• Create permanent routines for the morning and evening. A morning routine may include getting dressed, washing your face, brushing your teeth and hair, eating breakfast, putting on shoes and a jacket and leaving for school. An evening routine may begin after dinner and include things like brush your teeth, put on your pajamas, read a story, and turn the lights out. 
  • Set an alarm for a specific time to wake up and periodic alarms within the routine to provide the child with time markers. For example, there may be three things that need to be done in 10 minutes, and have a 10 minute timer or alarm. Then the next marker may include the next three things within the routine.
  • Have a checklist of morning tasks to help stay on track. These task lists can be located in places that help a child remember what to do next. For example, on the bathroom counter under the toothbrush may be a task list of three things that are done in the bathroom (e.g. wash your face, brush your hair, brush your teeth).
  • Have an identified and permanent place for personal items such as a backpack, shoes, and personal items. 
  • Focus on function rather than name. Rather than emphasizing the label of what an item is, focus on the function within the routine. Most children will know what a toothbrush is, for example. So, rather than labeling the toothbrush, “toothbrush,” focus on what the toothbrush is used for within the routine and in the schedule. 
  • Discuss priorities when creating routines, and involve your child with developing the routine. Ask questions such as “should we brush our teeth or eat dinner first?” And discuss the order of doing things and why order matters.
  • Begin to introduce calendars and calendar system. Put important dates on the calendar.
  • Discuss priorities with your children when organizing the day or week.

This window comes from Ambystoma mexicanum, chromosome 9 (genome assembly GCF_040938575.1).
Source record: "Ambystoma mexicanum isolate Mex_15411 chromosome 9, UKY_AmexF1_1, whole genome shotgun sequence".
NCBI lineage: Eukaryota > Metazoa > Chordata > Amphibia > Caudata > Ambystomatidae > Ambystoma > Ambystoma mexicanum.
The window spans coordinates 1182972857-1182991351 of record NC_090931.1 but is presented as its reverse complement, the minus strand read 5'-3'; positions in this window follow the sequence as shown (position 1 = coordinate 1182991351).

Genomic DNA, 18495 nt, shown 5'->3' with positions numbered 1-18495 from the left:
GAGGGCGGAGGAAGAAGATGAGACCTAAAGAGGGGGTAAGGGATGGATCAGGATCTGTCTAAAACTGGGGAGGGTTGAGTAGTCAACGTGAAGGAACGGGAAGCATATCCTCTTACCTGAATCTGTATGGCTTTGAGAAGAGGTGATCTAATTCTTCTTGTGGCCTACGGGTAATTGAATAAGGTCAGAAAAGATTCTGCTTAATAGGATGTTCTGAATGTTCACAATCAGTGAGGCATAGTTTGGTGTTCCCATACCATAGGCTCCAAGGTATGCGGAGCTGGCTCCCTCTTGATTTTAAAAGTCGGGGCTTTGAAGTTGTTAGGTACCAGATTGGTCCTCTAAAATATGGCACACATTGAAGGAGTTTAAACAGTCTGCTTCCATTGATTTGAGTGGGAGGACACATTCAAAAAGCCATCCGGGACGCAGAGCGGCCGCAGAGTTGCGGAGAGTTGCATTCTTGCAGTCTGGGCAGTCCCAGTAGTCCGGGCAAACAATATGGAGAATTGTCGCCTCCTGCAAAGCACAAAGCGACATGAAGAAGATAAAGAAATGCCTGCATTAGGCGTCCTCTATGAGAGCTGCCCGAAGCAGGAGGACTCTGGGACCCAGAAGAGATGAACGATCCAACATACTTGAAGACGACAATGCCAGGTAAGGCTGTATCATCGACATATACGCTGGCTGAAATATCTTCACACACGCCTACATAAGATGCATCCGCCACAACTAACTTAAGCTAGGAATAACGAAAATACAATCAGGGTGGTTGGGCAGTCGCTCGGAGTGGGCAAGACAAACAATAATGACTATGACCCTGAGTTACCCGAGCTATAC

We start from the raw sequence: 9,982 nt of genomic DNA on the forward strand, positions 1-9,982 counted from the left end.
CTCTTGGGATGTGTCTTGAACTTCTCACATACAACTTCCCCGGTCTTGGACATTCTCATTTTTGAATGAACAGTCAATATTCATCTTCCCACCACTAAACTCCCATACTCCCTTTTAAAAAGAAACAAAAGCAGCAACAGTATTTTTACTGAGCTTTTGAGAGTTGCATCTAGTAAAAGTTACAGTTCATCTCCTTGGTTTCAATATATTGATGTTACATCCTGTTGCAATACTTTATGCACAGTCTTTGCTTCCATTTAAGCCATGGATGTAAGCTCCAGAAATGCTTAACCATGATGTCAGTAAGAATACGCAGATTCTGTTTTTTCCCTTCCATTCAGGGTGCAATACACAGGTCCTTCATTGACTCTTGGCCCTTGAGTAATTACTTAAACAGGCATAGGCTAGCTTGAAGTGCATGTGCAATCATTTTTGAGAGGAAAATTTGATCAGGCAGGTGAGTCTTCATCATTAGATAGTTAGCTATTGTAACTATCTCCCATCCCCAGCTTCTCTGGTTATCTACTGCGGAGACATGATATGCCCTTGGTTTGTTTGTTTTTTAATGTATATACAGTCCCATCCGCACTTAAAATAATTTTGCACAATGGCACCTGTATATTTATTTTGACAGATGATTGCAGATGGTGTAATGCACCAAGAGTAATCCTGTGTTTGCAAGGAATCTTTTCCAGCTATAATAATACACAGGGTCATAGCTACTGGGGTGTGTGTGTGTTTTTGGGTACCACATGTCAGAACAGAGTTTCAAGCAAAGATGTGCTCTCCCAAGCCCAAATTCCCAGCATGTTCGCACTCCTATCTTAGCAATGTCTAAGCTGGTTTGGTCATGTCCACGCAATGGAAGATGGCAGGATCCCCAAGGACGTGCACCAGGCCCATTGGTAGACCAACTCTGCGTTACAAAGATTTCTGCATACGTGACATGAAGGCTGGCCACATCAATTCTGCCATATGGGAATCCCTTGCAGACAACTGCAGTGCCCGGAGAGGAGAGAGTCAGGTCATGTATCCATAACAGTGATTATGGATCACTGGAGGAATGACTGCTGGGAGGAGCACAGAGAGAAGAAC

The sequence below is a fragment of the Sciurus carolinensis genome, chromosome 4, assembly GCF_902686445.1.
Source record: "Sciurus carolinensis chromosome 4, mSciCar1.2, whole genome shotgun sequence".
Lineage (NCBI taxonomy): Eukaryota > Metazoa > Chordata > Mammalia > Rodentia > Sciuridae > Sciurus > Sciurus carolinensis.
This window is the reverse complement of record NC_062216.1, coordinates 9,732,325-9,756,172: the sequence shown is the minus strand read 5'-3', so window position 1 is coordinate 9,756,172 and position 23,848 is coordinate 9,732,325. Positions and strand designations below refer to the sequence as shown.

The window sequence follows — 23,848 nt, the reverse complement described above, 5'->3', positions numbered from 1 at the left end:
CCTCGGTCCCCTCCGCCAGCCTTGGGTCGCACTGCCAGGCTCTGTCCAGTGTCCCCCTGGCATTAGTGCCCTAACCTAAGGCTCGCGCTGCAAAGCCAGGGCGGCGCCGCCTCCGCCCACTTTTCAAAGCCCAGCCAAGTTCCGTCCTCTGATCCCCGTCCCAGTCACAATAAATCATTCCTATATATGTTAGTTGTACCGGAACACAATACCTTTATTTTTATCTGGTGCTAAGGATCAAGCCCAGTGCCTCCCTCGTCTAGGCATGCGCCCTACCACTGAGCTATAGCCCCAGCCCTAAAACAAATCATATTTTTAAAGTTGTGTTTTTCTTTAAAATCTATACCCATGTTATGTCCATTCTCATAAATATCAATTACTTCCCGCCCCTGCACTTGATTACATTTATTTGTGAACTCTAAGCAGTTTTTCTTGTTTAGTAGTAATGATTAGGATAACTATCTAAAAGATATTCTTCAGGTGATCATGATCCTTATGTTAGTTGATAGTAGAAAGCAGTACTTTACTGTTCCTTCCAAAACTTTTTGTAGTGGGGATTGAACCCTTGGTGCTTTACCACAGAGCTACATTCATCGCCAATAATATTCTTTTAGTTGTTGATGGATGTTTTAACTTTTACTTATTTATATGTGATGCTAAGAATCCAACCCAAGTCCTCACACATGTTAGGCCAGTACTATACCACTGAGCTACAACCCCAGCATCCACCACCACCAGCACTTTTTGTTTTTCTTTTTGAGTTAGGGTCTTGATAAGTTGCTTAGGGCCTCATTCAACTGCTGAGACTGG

• Provide explanations for why things are done in a specific order. This applies for many different tasks.
  • Create a simple homework routine that includes documenting what the homework is, when it is due, and establish a place to put it (e.g. a binder). 

Middle and high school children

  • Continue to use an organized structure and routine for personal and school materials. 
  • Build in time within the day to empty a backpack after school, do homework, and get things ready for the next day. Create a specific spot where this can happen and build a daily routine around it.
  • Introduce an electronic calendar and schedule system. Schedule automatic reminders into the schedule system for important activities, recurring events, and small tasks that are often forgotten or that don’t occur very often (e.g. bring books to school on library day, return special permission forms or paperwork).
  • Create to do lists every Sunday to prepare for the week, and discuss the priorities for the week. When talking about priorities, discuss the order of events that makes the most sense, and why some activities need to precede others.


  • Organizational skills include managing things such as personal and school items, time, and priorities. These skills may be developed at young ages with simple tasks, and they can build upon themselves as children get older.